A processing pipeline or workflow in DALiuGE is described by a Directed Graph where the nodes denote both task (application components) and data (data components). The edges denote execution dependencies between components. Section Operational concepts has introduced graph-based functions in DALiuGE. This section provides a more detailed overview of the internals of DALiuGE graphs.

Logical Graph

A logical graph is a compact representation of the logical operations and data flow in a processing workflow without being concerned about the underlying hardware resources. Logical graphs are constructed by domain experts who have a clear idea about the steps required to generate the desired science prducts. Many of the components are very domain specific and there are a number of different radio astronomy application and data components available to design logical graphs representing radio astronomy workflows. In addition to simple components DALiuGE also provides a number of complex components to support the encoding of higher level language operations like loop, scatter, gather and group-by. In particular the scatter complex component allows users to encode possible paralellisation of operations and whole sections of the graph. It should be noted though, whether those parts are really executed in parallel or serial depends on the actual deployment and availability of resources capable of the desired parallelism. Such complex components are also referred to as constructs in a logical graph. Constructs are not domain specific, but internally they do refer to simple components, which in turn might be domain specific. For instance a scatter construct might need a very domain specific way of splitting up and preparing the data for every single branch of the scatter.


Fig. 1 An example of a logical graph with various types of data components as well as simple and complex application components. The graph uses two types of data components, File and Memory, depicted by respective icons. The titles shown with the icons, e.g. MeasurementSet, buffer, SubCube and Stats, refer to the actual content of those data components. There are two simple application components used in this graph, both are refering to the same application called Clean. In addition there are four complex components, one scatter construct (ms-transform) and three gather constructs (ImageConcat, CubeConcat and StatsGather). This example can be viewed online in EAGLE. (Note: this requires that you have setup EAGLE with a valid gitHUB access token, see EAGLE help)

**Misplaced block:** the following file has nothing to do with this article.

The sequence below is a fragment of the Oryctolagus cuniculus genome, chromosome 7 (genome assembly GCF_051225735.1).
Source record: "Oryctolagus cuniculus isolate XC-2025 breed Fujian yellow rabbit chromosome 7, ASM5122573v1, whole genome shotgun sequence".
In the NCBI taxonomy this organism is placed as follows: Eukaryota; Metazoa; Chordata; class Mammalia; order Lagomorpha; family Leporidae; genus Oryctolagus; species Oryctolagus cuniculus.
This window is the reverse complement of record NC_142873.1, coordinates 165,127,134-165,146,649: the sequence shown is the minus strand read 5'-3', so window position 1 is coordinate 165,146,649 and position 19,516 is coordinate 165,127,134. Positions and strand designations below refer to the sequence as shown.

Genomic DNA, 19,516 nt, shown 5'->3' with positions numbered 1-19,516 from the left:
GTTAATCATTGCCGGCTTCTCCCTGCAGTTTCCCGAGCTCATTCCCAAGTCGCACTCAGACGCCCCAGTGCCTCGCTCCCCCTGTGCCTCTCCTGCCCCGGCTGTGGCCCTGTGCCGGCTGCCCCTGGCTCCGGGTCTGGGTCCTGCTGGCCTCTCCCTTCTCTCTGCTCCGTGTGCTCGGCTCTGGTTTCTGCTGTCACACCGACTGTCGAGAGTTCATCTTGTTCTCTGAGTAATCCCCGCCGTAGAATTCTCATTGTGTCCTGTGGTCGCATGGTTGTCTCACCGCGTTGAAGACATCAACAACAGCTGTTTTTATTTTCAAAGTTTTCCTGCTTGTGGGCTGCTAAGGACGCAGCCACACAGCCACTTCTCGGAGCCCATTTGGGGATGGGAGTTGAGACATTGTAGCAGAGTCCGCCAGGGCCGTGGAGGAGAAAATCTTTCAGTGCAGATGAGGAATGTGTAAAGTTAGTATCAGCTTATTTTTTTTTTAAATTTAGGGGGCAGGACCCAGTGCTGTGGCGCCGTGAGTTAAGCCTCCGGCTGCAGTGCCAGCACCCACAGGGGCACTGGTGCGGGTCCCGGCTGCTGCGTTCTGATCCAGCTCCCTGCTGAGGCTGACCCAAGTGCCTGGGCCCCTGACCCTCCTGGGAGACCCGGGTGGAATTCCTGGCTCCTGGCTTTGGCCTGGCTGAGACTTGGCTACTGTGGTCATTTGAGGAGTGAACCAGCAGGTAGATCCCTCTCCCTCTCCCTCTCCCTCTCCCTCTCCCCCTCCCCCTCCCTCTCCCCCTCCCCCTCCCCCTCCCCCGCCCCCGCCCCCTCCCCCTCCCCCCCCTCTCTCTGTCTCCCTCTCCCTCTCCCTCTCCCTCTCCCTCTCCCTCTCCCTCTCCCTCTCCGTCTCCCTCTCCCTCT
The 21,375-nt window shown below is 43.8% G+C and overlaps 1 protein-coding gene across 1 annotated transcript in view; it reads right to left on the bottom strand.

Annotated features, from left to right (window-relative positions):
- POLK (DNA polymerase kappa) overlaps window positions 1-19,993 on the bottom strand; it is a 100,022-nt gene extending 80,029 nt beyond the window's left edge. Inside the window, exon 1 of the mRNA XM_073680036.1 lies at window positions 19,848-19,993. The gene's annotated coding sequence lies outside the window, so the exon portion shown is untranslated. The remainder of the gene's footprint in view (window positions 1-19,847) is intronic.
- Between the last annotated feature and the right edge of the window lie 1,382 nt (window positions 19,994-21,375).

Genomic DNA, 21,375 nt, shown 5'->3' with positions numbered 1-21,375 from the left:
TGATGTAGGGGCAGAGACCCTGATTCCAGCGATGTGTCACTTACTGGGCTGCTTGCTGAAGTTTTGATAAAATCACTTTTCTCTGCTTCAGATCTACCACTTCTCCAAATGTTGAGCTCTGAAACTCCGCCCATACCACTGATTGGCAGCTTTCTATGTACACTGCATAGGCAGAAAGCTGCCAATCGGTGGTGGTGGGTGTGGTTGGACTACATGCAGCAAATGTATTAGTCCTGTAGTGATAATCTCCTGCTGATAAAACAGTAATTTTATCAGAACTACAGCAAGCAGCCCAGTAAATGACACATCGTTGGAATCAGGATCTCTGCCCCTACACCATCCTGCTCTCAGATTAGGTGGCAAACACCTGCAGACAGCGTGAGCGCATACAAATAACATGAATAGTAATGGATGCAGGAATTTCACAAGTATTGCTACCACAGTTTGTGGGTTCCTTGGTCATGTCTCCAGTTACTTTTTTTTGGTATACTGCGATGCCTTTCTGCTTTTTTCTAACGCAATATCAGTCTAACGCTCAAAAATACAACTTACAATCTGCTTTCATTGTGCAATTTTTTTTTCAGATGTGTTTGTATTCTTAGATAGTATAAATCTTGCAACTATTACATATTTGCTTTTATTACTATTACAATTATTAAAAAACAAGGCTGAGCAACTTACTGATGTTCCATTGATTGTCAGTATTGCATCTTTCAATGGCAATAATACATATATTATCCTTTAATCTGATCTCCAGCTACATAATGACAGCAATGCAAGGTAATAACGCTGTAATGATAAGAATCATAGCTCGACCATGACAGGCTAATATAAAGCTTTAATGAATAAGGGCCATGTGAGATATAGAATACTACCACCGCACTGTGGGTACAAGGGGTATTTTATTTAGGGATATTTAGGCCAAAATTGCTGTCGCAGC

Logical Graphs will be translated into physical graphs and at that point the component descriptions will be turned into Drop descriptions (see Drops). At execution time these Drop descriptions will be instantiated by the execution engine managers.

Component properties

Each component has several associated parameters that users have control over during the development of a logical graph. For Application and Data components the Execution time and Data volume are two important parameters. These properties can be directly obtained from parametric models or estimated from profiling information (e.g. pipeline component workload characterisation) and information about the hardware capabilities.

Complex components (Constructs)

Constructs form the “skeleton” of the logical graph, and determine the final structure of the physical graph to be generated. DALiuGE currently supports the following flow constructs:

  • Scatter indicates data parallelism. The group of components inside a Scatter construct are consuming a single data partition within the enclosing Scatter. The most important user defineable parameter of Scatter is Number of Splits. In the example in Fig. 1, if the Number of Splits for Scatter1 and Scatter2 are 5 and 4 respectively, the generated physical graph will have in total 20 Data1/Component1/Data3 Drops, but only 5 Drops for the construct Component 5, which is inside the Scatter1 construct but outside Scatter2.